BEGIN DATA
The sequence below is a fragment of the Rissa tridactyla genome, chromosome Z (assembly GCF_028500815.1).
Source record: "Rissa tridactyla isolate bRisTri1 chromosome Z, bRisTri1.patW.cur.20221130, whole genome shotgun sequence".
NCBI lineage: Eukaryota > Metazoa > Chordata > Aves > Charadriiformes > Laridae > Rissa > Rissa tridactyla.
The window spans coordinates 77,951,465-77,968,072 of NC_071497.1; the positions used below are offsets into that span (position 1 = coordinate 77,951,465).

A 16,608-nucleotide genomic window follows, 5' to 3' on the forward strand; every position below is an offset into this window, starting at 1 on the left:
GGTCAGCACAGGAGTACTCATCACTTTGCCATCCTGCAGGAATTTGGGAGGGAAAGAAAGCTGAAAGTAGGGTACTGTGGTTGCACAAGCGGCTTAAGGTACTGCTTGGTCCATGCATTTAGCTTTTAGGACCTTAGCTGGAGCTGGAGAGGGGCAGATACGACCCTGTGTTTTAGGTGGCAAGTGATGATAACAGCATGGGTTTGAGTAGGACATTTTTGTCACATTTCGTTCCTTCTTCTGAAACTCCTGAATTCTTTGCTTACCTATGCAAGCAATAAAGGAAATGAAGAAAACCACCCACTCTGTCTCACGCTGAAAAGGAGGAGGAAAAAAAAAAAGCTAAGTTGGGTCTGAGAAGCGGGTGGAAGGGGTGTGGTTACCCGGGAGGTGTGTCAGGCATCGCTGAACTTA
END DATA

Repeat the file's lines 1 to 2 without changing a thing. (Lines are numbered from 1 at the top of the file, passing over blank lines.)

The sequence below is a fragment of the Rissa tridactyla genome, chromosome Z (assembly GCF_028500815.1).
Source record: "Rissa tridactyla isolate bRisTri1 chromosome Z, bRisTri1.patW.cur.20221130, whole genome shotgun sequence".